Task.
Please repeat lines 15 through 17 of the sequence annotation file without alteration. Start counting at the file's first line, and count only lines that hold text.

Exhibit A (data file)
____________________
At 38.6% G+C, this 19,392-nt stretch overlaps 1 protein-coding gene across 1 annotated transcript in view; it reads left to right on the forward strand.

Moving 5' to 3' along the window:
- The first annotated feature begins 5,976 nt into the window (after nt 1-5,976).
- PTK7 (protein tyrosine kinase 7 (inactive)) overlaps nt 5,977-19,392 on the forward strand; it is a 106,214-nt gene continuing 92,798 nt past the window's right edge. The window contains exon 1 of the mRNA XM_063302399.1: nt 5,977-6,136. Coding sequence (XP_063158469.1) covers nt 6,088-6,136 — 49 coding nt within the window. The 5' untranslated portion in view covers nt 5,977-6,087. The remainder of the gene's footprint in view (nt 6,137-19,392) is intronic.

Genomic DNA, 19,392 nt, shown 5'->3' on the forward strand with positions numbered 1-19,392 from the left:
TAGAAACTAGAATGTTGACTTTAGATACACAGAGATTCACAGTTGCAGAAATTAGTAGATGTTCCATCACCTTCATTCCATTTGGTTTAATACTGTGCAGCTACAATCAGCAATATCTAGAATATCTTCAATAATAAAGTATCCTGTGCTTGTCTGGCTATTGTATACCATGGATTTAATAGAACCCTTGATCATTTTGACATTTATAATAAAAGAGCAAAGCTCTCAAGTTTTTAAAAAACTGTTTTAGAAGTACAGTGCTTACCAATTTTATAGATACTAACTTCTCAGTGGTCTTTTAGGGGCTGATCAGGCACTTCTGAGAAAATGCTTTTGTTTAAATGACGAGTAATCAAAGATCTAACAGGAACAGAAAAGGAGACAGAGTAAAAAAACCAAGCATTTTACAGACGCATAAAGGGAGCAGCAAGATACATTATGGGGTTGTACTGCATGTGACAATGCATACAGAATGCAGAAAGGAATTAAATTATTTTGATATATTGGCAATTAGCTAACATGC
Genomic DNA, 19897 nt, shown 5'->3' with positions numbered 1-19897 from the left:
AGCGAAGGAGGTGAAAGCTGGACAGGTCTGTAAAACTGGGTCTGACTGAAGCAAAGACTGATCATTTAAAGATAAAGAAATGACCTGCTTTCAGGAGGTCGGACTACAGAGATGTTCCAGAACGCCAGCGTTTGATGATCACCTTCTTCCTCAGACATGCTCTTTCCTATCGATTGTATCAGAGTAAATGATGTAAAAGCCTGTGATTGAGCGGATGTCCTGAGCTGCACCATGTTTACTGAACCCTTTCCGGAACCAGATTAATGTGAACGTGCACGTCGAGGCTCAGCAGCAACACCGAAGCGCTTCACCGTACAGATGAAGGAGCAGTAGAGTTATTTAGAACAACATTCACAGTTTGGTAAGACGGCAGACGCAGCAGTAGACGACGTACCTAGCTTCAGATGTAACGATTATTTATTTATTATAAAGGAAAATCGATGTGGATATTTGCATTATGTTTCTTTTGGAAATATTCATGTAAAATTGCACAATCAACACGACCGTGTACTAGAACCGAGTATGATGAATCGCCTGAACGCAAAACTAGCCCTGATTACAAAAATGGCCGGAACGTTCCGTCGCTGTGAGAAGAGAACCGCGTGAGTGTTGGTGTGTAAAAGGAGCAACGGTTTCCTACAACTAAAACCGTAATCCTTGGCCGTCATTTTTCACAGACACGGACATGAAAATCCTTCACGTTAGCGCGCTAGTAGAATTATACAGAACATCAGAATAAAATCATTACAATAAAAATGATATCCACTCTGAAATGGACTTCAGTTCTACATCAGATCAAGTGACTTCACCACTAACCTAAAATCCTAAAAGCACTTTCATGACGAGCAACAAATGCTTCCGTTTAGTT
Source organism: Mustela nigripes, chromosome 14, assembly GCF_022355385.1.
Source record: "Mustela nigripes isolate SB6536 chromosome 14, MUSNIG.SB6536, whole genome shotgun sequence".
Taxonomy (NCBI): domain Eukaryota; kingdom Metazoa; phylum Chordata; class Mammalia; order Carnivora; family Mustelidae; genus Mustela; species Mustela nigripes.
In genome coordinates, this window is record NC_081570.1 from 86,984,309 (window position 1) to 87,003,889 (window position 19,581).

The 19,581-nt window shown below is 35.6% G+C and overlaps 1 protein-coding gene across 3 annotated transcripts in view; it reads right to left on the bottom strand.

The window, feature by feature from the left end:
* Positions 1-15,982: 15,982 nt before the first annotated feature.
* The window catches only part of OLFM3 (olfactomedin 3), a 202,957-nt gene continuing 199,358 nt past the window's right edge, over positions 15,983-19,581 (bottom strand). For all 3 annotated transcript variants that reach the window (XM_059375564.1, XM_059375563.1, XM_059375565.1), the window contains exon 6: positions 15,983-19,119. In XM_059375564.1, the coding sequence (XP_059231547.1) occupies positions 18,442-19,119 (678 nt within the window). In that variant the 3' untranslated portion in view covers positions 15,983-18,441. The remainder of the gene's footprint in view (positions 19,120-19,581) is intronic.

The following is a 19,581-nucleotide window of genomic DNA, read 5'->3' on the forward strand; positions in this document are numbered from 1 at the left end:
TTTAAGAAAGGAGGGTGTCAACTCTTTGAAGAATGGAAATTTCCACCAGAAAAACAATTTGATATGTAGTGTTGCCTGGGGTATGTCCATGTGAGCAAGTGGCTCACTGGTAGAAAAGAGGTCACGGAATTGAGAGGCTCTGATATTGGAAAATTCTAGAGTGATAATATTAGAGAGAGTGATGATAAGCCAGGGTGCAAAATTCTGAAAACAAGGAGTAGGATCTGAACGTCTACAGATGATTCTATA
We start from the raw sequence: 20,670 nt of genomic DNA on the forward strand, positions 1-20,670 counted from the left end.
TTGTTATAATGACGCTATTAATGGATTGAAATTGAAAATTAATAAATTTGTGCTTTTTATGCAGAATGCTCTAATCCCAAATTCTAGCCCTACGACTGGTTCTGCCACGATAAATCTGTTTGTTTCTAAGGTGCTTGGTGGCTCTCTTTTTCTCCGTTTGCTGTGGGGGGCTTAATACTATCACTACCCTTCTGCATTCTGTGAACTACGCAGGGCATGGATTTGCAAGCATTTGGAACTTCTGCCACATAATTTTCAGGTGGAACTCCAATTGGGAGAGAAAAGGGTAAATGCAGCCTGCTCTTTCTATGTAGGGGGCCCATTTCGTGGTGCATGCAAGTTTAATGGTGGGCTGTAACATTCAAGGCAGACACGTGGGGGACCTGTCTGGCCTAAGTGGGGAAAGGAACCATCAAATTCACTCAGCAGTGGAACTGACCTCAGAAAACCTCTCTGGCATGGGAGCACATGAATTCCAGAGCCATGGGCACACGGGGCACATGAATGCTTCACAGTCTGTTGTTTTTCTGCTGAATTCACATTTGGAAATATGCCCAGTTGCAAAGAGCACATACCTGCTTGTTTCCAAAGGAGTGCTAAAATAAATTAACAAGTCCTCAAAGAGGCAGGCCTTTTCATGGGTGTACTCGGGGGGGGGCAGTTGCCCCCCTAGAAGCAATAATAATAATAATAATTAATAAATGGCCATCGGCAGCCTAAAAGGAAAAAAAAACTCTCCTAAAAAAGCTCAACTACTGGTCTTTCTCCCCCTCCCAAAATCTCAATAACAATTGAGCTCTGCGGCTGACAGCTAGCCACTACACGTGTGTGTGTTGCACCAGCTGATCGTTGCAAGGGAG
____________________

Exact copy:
* Positions 1-15,982: 15,982 nt before the first annotated feature.
* The window catches only part of OLFM3 (olfactomedin 3), a 202,957-nt gene continuing 199,358 nt past the window's right edge, over positions 15,983-19,581 (bottom strand). For all 3 annotated transcript variants that reach the window (XM_059375564.1, XM_059375563.1, XM_059375565.1), the window contains exon 6: positions 15,983-19,119. In XM_059375564.1, the coding sequence (XP_059231547.1) occupies positions 18,442-19,119 (678 nt within the window). In that variant the 3' untranslated portion in view covers positions 15,983-18,441. The remainder of the gene's footprint in view (positions 19,120-19,581) is intronic.

The following is a 19,581-nucleotide window of genomic DNA, read 5'->3' on the forward strand; positions in this document are numbered from 1 at the left end: